First things first: THANK YOU. From helping me raise money for a great cause to all the love on social. Without the running community, this would have been a completely different experience and I can say, without a doubt, would not have been as enjoyable without all of you. My sincerest, heart-felt appreciation goes out to you.
I was nervous about this one. Running that far is always a concern as any thing that pops up during the race can immediately become a serious concern: Chafing, blisters, cramping, or experiencing anything that will last almost 12 hours is an ordeal — on top of running. I looked over my supplies the day before a couple of times, then again on race morning and again as I got to the start line. I felt like I was forgetting something. I knew there was going to be a moment where I was like “gah, that’s what I forgot.” Spoiler alert: it never happened. I had everything, but there was the “forgetting something” feeling most of race morning.
I arrived at the start line around 10:45 pm, pretty early, but didn’t want to risk any possible delays. There were a handful of runners already there and as it got closer to midnight the 52.4 tent became full. I was running with my friend Chris, my ultra-buddy. We decided to start with a 5 min./1 min. run/walk ratio and adjust as we needed. We put on all of our reflective gear, blinky lights, head lamps, and lined up for the start.
The first 26.2: Miles 1-13.1
There were almost 50 runners out there all at various paces and race strategies. We broke into small pockets of runners with similar paces. The streets were not closed which meant we were running on sidewalks and obeying all traffic lights. I wasn’t going to argue with a 30-second break at a red light or a stop sign. Running through SF after midnight is interesting. Since the bars/clubs were still open, we had the “privilege” of entertaining the night-life patrons. My favorite comment was: “You know the race is tomorrow!” Well, technically it is today, but maybe we are in the future, ooooohhhhh. Not what I said, but it’s what I thought and it made me laugh for a half-mile or so.
The first miles always feel good. We kept a pretty good clip for the first 5 miles, around a sub-10 min pace. I knew we weren’t going to run this the whole time, but it’s where Chris and I tend to drift in our comfort zone. Slowly we pulled back a little bit as the start of the race excitement wore off. We drifted back to a safer 10-11 min mile pace. We hit the first 13.1 around 2:15-ish. A little fast, but I was happy with it We wouldn’t be able to start the second loop until 5:40 am, so no use in rushing. I was running with my hydration-pack and a PB&J sandwich. I decided to eat a quarter at each 5-mile mark so that I was getting in to some solid food to help fuel the system.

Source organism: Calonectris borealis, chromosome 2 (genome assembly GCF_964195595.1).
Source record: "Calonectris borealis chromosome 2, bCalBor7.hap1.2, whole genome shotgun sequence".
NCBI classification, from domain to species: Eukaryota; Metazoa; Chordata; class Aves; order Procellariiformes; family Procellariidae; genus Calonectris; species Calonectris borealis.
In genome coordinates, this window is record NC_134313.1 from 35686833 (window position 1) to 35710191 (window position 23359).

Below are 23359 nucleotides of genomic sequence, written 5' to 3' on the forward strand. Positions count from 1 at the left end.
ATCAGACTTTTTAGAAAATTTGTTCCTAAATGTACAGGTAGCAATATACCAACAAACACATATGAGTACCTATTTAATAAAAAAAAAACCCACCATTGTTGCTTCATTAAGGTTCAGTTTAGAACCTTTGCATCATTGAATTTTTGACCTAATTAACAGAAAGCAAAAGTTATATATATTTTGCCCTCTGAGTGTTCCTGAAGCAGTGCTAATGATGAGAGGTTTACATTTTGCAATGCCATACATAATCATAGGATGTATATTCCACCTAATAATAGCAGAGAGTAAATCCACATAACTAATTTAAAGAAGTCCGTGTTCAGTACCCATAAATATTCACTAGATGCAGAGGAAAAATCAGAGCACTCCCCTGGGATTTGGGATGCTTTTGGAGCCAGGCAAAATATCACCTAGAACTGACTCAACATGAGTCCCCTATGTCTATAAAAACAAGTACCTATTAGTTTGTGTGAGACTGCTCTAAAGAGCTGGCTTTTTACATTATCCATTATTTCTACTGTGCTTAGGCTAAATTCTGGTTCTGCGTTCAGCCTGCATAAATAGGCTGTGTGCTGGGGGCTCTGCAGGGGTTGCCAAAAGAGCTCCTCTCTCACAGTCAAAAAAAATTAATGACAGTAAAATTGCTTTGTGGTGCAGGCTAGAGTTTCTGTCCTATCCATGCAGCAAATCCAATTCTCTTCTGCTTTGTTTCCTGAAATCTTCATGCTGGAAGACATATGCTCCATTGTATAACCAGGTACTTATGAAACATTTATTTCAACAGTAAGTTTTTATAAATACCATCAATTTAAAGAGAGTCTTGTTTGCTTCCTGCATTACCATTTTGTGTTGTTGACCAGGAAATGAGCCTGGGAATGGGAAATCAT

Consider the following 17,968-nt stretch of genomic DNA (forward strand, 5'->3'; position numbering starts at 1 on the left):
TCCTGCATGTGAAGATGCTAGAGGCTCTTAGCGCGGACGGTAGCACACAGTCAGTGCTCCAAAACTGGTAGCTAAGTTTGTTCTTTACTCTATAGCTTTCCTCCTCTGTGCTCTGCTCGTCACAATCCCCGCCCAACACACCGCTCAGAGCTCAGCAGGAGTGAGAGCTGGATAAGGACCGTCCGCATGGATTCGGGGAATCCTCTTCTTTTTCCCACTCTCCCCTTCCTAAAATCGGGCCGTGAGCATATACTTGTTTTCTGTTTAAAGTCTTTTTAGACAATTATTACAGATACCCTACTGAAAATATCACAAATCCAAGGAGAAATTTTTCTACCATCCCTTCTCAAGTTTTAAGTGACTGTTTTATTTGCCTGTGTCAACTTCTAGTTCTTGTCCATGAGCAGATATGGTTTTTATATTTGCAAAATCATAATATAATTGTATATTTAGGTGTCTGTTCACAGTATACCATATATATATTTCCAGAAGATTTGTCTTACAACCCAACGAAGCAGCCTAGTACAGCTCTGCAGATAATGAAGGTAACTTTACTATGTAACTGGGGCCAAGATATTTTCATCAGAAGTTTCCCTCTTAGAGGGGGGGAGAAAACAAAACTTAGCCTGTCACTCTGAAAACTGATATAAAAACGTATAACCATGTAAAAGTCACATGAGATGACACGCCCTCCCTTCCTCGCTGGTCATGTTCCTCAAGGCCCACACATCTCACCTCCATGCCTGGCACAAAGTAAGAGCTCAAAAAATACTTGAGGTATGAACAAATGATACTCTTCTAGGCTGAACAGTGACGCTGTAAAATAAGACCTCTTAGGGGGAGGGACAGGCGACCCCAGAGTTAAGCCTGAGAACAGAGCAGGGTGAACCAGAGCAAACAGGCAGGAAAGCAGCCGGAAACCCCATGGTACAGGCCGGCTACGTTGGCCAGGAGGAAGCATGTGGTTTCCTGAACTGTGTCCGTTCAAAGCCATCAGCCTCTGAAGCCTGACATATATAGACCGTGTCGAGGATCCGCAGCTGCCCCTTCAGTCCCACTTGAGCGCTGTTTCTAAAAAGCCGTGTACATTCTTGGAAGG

Total time: 2 hours 17 minutes
At this point we had a quarter of the race behind us. That thought brought me some comfort (only 4 half marathons). What didn’t bring me comfort was my stomach. UGH. It wasn’t feeling right. I remember telling Chris around mile 17 that I didn’t feel right. I don’t know if I had to puke or poop (sorry). I was trying to figure out what it was: either the Gatorade in my pack or the PB&J – neither are new to my ultra routine, but something wasn’t working. I made the call to stop drinking/eating both. Thankfully Chris’ partner was out there crewing and supporting us, so I switched to drinking water. The bad thing was that I now was no longer eating. I had plenty of GU with me, but that was my plan for the 2nd half and didn’t like the idea of only eating GU all day.
Our pace slowed to 12-15 minute miles. We were hitting the harder part of the SFM course that had more hills and we were both fine with walking them. If you have run SFM before, remember that screaming downhill part after the Golden Gate Bridge (Lincoln Blvd)? Well, if you are doing the course in reverse, it means you run UP it, or in our case, walk up it. Chris would later tell me that he was concerned about me on the course… he knew I wasn’t “right.”
As we crossed the finish line (sort of) we had to maneuver through the crowd getting ready to “start” their marathon. We made it back to the tent with (at minimum) twenty minutes before we could start our second loop. We both changed our clothes, ditched all of our blinky-lights and headlamps (which felt SOO good). I took the opportunity to open a new Gatorade and eat a KIND bar I had with me, drink a couple sips of broth and get ready for the second marathon. Honestly, I hadn’t really eaten much the last 13 miles, and whether it would turn out to be a good or bad decision, my stomach felt better.
This was also the first time I had a chance to take a look at the love on twitter with the #Pavey52 hash. I read the replies to THIS tweet and it gave me so much a great feeling to know that there were runners out there cheering/supporting.